biological father, they say they've only been allowed to speak with her once. >> we told her we loved her, she said i love you too. and that was it. >> reporter: but matt and melanie didn't give up. they took their case to the supreme court and just today, heard the ruling. the court sided with them, but the journey is not over. >> they now have to go back to family court in south carolina and at long last final ize the adoption. they should get it. they should win, but it could believe contested and it could take months. >> this is her room.
>> reporter: they have always held out hope that veronica would come back to them. >> this is her home. it will always be her home, but she's going to come home and play with her stuff again. >> it's a symbol of our hope that she's coming home. >> reporter: randi kaye, cnn, charleston, south carolina. >> in their split decision, the supreme court justices said the adoption of veronica was proper and did not intrude on dustin brown's federal rights. but it sent the case back to the lower court. they join me tonight for a "360" exclusive interview. i cannot imagine the nightmare, i don't think anybody can imagine the nightmare this has been for you the last two years since your daughter was taken away. melanie, how are you feeling? >> pretty good, relieved. we still have some way to go, but it was a huge win. >> take us back to the moment when you learned of the ruling, matt. >> i was at work, and melanie called me and at that point we weren't exactly sure what it meant. there was a little legalese to figure out. i knew it was good, though. so i just got in my car and went home as fast as i could, and it's good news.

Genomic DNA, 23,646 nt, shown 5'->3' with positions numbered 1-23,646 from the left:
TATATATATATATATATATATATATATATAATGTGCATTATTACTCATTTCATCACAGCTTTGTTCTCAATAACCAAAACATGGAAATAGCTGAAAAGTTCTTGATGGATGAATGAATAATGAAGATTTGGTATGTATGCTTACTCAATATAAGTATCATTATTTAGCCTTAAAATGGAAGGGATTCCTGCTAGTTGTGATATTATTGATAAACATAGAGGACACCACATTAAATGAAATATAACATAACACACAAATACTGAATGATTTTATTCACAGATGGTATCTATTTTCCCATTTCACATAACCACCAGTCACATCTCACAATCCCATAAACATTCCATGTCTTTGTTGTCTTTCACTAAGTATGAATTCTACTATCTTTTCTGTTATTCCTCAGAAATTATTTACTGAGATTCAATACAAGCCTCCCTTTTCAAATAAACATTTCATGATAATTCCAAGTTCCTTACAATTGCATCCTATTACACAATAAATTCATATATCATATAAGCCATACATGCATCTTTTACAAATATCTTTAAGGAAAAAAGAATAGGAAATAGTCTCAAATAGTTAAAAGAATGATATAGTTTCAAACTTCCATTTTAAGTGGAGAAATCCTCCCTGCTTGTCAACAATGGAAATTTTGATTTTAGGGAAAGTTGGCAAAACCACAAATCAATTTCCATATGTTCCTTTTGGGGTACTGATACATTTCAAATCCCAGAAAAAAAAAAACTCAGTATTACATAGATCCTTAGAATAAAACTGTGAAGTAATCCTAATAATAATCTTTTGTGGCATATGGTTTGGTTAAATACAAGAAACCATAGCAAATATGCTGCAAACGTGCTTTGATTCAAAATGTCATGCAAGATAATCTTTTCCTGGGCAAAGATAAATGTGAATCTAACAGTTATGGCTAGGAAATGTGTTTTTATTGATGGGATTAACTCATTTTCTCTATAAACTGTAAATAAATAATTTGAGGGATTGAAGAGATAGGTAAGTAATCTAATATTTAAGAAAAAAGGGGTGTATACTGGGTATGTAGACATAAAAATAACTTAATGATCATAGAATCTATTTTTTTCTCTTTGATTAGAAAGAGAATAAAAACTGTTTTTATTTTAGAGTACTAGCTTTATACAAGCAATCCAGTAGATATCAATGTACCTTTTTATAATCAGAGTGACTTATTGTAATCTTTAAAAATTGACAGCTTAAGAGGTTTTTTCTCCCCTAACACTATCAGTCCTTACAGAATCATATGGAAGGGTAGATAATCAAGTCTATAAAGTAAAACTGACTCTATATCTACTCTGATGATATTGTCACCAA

it's real good news. we're very excited. >> just to be clear, this ruling doesn't mean that veronica is back in your custody yet, correct? >> not necessarily, no. no. we're still cautious. >> so you go to the south carolina courts and to formally adopt veronica, correct. >> that's our intent, absolutely. >> we're hoping they'll finalize the adoption. >> were there times sense 2011 that you thought this day might never come, that this ruling would not turn out as it did? >> we feared that, absolutely. we had to keep hope and keep fighting. but there's always that fear, yeah. >> melanie, what kind of contact have you had with your daughter sims she went with her birth father in 2011 to oklahoma? >> we had one phone call the day after they took her, and we've had none at all since.